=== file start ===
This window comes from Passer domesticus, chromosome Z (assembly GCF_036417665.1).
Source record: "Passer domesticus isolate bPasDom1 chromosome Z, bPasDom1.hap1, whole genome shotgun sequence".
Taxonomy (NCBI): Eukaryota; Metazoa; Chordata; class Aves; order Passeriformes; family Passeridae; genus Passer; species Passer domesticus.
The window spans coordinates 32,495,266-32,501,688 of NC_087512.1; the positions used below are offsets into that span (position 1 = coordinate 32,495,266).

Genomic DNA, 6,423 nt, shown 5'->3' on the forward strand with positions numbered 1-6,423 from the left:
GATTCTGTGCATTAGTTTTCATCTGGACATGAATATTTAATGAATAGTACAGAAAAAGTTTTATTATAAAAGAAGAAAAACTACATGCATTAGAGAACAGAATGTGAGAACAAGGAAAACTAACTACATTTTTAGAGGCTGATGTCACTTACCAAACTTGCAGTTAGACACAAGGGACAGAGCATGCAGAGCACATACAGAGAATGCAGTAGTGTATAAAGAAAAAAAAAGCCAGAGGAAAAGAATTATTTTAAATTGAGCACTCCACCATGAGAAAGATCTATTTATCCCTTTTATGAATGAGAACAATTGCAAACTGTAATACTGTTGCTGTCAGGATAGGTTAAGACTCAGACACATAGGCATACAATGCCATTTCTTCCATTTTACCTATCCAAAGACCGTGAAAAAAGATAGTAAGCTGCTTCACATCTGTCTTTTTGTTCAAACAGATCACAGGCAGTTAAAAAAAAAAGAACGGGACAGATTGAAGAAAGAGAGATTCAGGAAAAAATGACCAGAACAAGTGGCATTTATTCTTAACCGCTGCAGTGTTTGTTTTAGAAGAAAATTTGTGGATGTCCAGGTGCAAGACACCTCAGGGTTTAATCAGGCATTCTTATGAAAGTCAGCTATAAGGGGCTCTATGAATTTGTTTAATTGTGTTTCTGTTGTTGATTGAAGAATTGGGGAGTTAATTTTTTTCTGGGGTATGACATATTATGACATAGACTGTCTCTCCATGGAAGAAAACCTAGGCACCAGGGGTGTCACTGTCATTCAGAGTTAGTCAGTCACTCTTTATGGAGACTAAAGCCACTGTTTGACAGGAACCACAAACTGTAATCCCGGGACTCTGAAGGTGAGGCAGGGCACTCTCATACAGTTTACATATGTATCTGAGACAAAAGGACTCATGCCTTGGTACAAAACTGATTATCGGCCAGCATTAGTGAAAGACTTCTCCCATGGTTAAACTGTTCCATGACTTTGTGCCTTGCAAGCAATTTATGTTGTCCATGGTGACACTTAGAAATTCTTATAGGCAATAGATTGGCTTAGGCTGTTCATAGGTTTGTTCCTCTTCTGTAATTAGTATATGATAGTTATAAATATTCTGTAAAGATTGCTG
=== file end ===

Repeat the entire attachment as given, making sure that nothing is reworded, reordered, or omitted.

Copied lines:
This window comes from Passer domesticus, chromosome Z (assembly GCF_036417665.1).
Source record: "Passer domesticus isolate bPasDom1 chromosome Z, bPasDom1.hap1, whole genome shotgun sequence".
Taxonomy (NCBI): Eukaryota; Metazoa; Chordata; class Aves; order Passeriformes; family Passeridae; genus Passer; species Passer domesticus.
The window spans coordinates 32,495,266-32,501,688 of NC_087512.1; the positions used below are offsets into that span (position 1 = coordinate 32,495,266).

Genomic DNA, 6,423 nt, shown 5'->3' on the forward strand with positions numbered 1-6,423 from the left:
GATTCTGTGCATTAGTTTTCATCTGGACATGAATATTTAATGAATAGTACAGAAAAAGTTTTATTATAAAAGAAGAAAAACTACATGCATTAGAGAACAGAATGTGAGAACAAGGAAAACTAACTACATTTTTAGAGGCTGATGTCACTTACCAAACTTGCAGTTAGACACAAGGGACAGAGCATGCAGAGCACATACAGAGAATGCAGTAGTGTATAAAGAAAAAAAAAGCCAGAGGAAAAGAATTATTTTAAATTGAGCACTCCACCATGAGAAAGATCTATTTATCCCTTTTATGAATGAGAACAATTGCAAACTGTAATACTGTTGCTGTCAGGATAGGTTAAGACTCAGACACATAGGCATACAATGCCATTTCTTCCATTTTACCTATCCAAAGACCGTGAAAAAAGATAGTAAGCTGCTTCACATCTGTCTTTTTGTTCAAACAGATCACAGGCAGTTAAAAAAAAAAGAACGGGACAGATTGAAGAAAGAGAGATTCAGGAAAAAATGACCAGAACAAGTGGCATTTATTCTTAACCGCTGCAGTGTTTGTTTTAGAAGAAAATTTGTGGATGTCCAGGTGCAAGACACCTCAGGGTTTAATCAGGCATTCTTATGAAAGTCAGCTATAAGGGGCTCTATGAATTTGTTTAATTGTGTTTCTGTTGTTGATTGAAGAATTGGGGAGTTAATTTTTTTCTGGGGTATGACATATTATGACATAGACTGTCTCTCCATGGAAGAAAACCTAGGCACCAGGGGTGTCACTGTCATTCAGAGTTAGTCAGTCACTCTTTATGGAGACTAAAGCCACTGTTTGACAGGAACCACAAACTGTAATCCCGGGACTCTGAAGGTGAGGCAGGGCACTCTCATACAGTTTACATATGTATCTGAGACAAAAGGACTCATGCCTTGGTACAAAACTGATTATCGGCCAGCATTAGTGAAAGACTTCTCCCATGGTTAAACTGTTCCATGACTTTGTGCCTTGCAAGCAATTTATGTTGTCCATGGTGACACTTAGAAATTCTTATAGGCAATAGATTGGCTTAGGCTGTTCATAGGTTTGTTCCTCTTCTGTAATTAGTATATGATAGTTATAAATATTCTGTAAAGATTGCTG